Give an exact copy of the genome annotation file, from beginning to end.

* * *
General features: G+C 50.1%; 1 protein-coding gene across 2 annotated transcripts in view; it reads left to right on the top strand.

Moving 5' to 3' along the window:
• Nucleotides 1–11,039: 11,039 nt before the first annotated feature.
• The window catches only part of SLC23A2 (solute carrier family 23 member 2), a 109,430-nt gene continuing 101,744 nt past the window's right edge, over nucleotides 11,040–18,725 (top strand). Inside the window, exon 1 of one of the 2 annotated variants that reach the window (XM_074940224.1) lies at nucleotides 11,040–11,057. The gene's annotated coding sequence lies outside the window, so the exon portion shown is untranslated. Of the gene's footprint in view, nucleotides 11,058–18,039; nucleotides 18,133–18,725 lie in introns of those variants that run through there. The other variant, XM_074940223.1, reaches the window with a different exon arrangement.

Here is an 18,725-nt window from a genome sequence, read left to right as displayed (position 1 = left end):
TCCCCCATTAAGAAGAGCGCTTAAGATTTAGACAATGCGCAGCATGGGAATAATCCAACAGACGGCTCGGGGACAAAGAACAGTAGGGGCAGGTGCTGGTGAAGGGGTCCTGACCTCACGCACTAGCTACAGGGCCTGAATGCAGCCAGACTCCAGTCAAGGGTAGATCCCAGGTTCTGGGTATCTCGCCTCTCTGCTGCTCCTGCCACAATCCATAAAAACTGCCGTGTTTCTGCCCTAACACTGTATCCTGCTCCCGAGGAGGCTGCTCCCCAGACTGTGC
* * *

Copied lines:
General features: G+C 50.1%; 1 protein-coding gene across 2 annotated transcripts in view; it reads left to right on the top strand.

Moving 5' to 3' along the window:
• Nucleotides 1–11,039: 11,039 nt before the first annotated feature.
• The window catches only part of SLC23A2 (solute carrier family 23 member 2), a 109,430-nt gene continuing 101,744 nt past the window's right edge, over nucleotides 11,040–18,725 (top strand). Inside the window, exon 1 of one of the 2 annotated variants that reach the window (XM_074940224.1) lies at nucleotides 11,040–11,057. The gene's annotated coding sequence lies outside the window, so the exon portion shown is untranslated. Of the gene's footprint in view, nucleotides 11,058–18,039; nucleotides 18,133–18,725 lie in introns of those variants that run through there. The other variant, XM_074940223.1, reaches the window with a different exon arrangement.

Here is an 18,725-nt window from a genome sequence, read left to right as displayed (position 1 = left end):
TCCCCCATTAAGAAGAGCGCTTAAGATTTAGACAATGCGCAGCATGGGAATAATCCAACAGACGGCTCGGGGACAAAGAACAGTAGGGGCAGGTGCTGGTGAAGGGGTCCTGACCTCACGCACTAGCTACAGGGCCTGAATGCAGCCAGACTCCAGTCAAGGGTAGATCCCAGGTTCTGGGTATCTCGCCTCTCTGCTGCTCCTGCCACAATCCATAAAAACTGCCGTGTTTCTGCCCTAACACTGTATCCTGCTCCCGAGGAGGCTGCTCCCCAGACTGTGC